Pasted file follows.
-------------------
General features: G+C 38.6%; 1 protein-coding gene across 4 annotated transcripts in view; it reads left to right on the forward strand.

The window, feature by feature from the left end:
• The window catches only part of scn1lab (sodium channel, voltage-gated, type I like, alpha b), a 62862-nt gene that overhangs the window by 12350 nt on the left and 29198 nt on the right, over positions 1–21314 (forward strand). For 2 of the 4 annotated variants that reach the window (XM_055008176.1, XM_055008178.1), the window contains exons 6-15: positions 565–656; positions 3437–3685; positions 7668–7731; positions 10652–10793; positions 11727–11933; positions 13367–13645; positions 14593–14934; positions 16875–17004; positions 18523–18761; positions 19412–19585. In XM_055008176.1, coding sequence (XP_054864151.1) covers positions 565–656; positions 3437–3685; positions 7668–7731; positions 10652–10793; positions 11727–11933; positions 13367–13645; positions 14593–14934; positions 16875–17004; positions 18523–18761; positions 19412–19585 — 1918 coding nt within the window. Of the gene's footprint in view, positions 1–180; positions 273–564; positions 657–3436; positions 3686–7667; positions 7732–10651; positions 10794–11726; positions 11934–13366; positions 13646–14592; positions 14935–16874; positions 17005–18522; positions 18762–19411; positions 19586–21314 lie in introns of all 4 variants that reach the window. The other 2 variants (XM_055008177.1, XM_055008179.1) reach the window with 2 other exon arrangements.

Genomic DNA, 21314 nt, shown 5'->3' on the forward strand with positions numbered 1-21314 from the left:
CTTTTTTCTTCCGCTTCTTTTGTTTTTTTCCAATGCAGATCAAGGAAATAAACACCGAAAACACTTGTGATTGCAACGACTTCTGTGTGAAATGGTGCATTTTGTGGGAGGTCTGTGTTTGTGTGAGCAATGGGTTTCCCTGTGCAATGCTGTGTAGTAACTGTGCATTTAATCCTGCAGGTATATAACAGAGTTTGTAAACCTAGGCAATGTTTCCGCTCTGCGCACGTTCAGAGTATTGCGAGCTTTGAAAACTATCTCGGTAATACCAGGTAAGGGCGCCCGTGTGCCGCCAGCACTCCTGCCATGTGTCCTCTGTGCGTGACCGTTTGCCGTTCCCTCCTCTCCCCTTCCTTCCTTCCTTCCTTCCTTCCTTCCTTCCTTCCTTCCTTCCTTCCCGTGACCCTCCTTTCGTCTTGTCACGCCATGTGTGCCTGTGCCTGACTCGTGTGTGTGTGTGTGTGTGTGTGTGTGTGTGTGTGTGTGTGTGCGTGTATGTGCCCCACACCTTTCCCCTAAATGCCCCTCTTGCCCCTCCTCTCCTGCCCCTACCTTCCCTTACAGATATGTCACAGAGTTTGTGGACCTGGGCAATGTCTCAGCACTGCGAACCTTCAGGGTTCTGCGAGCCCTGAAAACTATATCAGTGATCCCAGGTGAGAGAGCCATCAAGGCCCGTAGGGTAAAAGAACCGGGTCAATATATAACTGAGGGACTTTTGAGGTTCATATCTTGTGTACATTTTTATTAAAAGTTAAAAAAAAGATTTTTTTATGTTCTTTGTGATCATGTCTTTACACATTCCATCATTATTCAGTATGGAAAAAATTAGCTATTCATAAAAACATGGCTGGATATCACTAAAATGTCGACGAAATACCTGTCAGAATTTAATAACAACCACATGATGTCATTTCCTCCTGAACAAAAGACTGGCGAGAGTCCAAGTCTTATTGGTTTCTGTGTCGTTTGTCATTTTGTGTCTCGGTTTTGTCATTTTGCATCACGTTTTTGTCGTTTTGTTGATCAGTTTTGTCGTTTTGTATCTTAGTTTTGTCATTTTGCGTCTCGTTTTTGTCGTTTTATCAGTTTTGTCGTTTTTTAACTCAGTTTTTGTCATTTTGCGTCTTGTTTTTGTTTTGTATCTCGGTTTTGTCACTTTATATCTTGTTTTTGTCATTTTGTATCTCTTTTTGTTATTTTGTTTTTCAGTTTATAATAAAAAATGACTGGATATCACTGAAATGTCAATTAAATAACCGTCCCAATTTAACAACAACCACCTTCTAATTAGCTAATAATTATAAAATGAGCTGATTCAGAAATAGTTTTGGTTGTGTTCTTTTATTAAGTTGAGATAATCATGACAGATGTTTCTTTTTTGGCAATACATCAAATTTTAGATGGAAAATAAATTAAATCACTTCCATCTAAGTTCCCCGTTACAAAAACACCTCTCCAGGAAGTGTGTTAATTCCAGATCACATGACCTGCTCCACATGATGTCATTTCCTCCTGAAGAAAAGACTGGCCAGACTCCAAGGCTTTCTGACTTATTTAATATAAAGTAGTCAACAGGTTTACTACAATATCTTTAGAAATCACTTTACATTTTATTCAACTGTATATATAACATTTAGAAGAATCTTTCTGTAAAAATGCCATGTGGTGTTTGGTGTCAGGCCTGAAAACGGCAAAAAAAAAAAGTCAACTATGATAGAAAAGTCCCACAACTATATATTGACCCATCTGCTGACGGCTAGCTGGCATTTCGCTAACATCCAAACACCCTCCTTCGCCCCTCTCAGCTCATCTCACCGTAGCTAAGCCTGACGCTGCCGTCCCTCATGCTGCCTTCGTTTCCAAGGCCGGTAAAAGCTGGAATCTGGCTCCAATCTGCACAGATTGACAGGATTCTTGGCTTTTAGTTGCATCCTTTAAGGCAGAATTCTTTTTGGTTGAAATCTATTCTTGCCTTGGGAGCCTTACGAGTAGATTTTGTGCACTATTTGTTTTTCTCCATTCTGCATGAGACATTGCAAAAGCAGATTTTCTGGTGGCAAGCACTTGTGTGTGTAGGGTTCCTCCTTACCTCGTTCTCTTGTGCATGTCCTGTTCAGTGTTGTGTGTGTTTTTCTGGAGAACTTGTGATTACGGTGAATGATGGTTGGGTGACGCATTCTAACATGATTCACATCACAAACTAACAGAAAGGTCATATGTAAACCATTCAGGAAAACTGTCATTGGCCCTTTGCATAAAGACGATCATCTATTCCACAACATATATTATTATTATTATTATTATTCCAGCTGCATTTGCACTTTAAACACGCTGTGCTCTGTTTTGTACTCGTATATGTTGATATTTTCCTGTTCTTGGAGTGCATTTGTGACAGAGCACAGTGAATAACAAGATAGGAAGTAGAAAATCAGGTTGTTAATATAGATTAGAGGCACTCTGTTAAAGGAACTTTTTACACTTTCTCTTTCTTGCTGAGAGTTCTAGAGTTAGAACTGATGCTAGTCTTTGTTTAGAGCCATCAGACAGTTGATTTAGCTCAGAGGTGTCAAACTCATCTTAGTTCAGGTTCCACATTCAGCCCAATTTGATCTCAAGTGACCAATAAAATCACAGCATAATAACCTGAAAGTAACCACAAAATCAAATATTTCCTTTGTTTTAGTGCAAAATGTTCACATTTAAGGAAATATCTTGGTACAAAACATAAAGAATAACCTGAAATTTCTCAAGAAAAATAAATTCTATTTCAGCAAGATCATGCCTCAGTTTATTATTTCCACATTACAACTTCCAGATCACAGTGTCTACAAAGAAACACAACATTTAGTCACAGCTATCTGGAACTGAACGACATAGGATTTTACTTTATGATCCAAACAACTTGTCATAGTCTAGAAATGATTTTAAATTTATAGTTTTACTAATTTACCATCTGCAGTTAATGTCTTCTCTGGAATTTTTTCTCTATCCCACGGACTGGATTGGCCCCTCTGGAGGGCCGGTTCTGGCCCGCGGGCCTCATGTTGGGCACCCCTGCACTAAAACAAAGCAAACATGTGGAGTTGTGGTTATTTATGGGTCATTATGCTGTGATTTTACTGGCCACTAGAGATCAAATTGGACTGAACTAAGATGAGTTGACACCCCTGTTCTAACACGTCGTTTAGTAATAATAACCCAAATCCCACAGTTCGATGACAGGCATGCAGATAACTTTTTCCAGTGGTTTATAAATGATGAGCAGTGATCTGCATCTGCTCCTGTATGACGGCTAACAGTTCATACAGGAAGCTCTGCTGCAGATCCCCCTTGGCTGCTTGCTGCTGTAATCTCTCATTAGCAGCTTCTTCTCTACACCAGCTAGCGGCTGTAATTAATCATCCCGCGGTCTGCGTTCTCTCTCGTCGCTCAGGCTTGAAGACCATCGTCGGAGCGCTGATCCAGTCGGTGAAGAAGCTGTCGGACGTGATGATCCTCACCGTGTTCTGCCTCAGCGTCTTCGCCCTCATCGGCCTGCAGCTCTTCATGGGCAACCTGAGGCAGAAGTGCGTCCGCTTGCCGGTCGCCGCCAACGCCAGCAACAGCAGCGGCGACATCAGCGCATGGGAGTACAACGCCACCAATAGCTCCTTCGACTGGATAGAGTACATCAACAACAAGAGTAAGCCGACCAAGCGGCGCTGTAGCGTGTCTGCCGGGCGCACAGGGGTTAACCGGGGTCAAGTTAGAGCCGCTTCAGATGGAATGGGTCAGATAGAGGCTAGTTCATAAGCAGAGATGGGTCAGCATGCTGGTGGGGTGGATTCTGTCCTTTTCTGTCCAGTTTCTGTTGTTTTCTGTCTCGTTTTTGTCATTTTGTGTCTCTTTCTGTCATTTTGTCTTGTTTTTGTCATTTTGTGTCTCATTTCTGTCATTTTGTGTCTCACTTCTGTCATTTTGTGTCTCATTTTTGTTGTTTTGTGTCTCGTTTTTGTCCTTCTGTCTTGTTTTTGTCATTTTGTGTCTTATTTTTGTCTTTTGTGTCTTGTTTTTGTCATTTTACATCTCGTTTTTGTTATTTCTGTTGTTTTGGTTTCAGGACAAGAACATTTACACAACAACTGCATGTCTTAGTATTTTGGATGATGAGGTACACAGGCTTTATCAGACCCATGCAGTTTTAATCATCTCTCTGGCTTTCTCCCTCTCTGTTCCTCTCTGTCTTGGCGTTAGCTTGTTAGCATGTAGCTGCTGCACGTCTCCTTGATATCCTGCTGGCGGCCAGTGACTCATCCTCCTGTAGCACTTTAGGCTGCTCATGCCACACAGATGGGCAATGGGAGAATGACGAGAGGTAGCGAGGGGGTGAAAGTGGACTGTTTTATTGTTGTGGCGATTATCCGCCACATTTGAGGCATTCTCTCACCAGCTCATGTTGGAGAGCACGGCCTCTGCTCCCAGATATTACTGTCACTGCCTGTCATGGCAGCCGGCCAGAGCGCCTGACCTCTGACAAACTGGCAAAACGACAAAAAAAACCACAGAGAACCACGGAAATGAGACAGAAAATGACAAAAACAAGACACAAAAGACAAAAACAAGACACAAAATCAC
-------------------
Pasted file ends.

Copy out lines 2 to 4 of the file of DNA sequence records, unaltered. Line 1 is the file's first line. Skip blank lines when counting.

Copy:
The window, feature by feature from the left end:
• The window catches only part of scn1lab (sodium channel, voltage-gated, type I like, alpha b), a 62862-nt gene that overhangs the window by 12350 nt on the left and 29198 nt on the right, over positions 1–21314 (forward strand). For 2 of the 4 annotated variants that reach the window (XM_055008176.1, XM_055008178.1), the window contains exons 6-15: positions 565–656; positions 3437–3685; positions 7668–7731; positions 10652–10793; positions 11727–11933; positions 13367–13645; positions 14593–14934; positions 16875–17004; positions 18523–18761; positions 19412–19585. In XM_055008176.1, coding sequence (XP_054864151.1) covers positions 565–656; positions 3437–3685; positions 7668–7731; positions 10652–10793; positions 11727–11933; positions 13367–13645; positions 14593–14934; positions 16875–17004; positions 18523–18761; positions 19412–19585 — 1918 coding nt within the window. Of the gene's footprint in view, positions 1–180; positions 273–564; positions 657–3436; positions 3686–7667; positions 7732–10651; positions 10794–11726; positions 11934–13366; positions 13646–14592; positions 14935–16874; positions 17005–18522; positions 18762–19411; positions 19586–21314 lie in introns of all 4 variants that reach the window. The other 2 variants (XM_055008177.1, XM_055008179.1) reach the window with 2 other exon arrangements.

Genomic DNA, 21314 nt, shown 5'->3' on the forward strand with positions numbered 1-21314 from the left: